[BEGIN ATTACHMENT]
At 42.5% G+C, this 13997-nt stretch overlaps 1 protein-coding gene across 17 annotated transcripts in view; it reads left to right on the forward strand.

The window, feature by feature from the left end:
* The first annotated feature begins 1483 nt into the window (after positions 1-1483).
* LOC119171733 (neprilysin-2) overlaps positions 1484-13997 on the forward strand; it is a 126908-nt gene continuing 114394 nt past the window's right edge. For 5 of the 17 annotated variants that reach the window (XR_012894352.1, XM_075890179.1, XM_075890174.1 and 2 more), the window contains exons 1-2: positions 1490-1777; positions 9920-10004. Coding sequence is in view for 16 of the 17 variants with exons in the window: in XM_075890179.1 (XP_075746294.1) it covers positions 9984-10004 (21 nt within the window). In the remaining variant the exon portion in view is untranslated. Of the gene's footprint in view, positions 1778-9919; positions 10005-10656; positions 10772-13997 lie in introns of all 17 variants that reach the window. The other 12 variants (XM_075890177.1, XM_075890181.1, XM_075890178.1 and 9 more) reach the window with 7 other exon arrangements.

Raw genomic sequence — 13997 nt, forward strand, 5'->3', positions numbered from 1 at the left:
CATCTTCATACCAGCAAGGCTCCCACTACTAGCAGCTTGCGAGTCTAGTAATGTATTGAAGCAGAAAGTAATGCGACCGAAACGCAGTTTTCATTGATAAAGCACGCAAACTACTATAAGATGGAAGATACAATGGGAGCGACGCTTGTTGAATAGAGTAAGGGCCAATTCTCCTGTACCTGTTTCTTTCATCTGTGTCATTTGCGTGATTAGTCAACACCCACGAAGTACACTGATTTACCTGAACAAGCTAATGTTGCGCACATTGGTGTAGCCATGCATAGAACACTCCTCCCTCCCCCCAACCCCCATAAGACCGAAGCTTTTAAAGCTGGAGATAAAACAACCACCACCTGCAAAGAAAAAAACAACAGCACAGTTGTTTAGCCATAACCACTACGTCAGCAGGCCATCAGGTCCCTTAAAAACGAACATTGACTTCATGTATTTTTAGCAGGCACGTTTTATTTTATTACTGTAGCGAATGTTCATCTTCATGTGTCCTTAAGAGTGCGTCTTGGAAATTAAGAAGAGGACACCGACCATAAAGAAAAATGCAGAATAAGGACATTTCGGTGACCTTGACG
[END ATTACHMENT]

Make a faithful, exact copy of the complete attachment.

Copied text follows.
At 42.5% G+C, this 13997-nt stretch overlaps 1 protein-coding gene across 17 annotated transcripts in view; it reads left to right on the forward strand.

The window, feature by feature from the left end:
* The first annotated feature begins 1483 nt into the window (after positions 1-1483).
* LOC119171733 (neprilysin-2) overlaps positions 1484-13997 on the forward strand; it is a 126908-nt gene continuing 114394 nt past the window's right edge. For 5 of the 17 annotated variants that reach the window (XR_012894352.1, XM_075890179.1, XM_075890174.1 and 2 more), the window contains exons 1-2: positions 1490-1777; positions 9920-10004. Coding sequence is in view for 16 of the 17 variants with exons in the window: in XM_075890179.1 (XP_075746294.1) it covers positions 9984-10004 (21 nt within the window). In the remaining variant the exon portion in view is untranslated. Of the gene's footprint in view, positions 1778-9919; positions 10005-10656; positions 10772-13997 lie in introns of all 17 variants that reach the window. The other 12 variants (XM_075890177.1, XM_075890181.1, XM_075890178.1 and 9 more) reach the window with 7 other exon arrangements.

Raw genomic sequence — 13997 nt, forward strand, 5'->3', positions numbered from 1 at the left:
CATCTTCATACCAGCAAGGCTCCCACTACTAGCAGCTTGCGAGTCTAGTAATGTATTGAAGCAGAAAGTAATGCGACCGAAACGCAGTTTTCATTGATAAAGCACGCAAACTACTATAAGATGGAAGATACAATGGGAGCGACGCTTGTTGAATAGAGTAAGGGCCAATTCTCCTGTACCTGTTTCTTTCATCTGTGTCATTTGCGTGATTAGTCAACACCCACGAAGTACACTGATTTACCTGAACAAGCTAATGTTGCGCACATTGGTGTAGCCATGCATAGAACACTCCTCCCTCCCCCCAACCCCCATAAGACCGAAGCTTTTAAAGCTGGAGATAAAACAACCACCACCTGCAAAGAAAAAAACAACAGCACAGTTGTTTAGCCATAACCACTACGTCAGCAGGCCATCAGGTCCCTTAAAAACGAACATTGACTTCATGTATTTTTAGCAGGCACGTTTTATTTTATTACTGTAGCGAATGTTCATCTTCATGTGTCCTTAAGAGTGCGTCTTGGAAATTAAGAAGAGGACACCGACCATAAAGAAAAATGCAGAATAAGGACATTTCGGTGACCTTGACG